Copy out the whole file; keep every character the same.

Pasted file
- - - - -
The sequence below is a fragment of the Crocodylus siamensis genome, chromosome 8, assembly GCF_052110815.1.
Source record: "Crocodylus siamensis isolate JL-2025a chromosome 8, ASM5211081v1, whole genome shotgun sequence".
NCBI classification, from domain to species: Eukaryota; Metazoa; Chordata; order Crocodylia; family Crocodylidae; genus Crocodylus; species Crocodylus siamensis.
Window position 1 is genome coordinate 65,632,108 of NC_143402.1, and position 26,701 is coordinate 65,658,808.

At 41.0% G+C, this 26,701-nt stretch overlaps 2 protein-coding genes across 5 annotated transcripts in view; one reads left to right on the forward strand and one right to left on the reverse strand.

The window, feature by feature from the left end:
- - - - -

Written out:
The sequence below is a fragment of the Crocodylus siamensis genome, chromosome 8, assembly GCF_052110815.1.
Source record: "Crocodylus siamensis isolate JL-2025a chromosome 8, ASM5211081v1, whole genome shotgun sequence".
NCBI classification, from domain to species: Eukaryota; Metazoa; Chordata; order Crocodylia; family Crocodylidae; genus Crocodylus; species Crocodylus siamensis.
Window position 1 is genome coordinate 65,632,108 of NC_143402.1, and position 26,701 is coordinate 65,658,808.

At 41.0% G+C, this 26,701-nt stretch overlaps 2 protein-coding genes across 5 annotated transcripts in view; one reads left to right on the forward strand and one right to left on the reverse strand.

The window, feature by feature from the left end: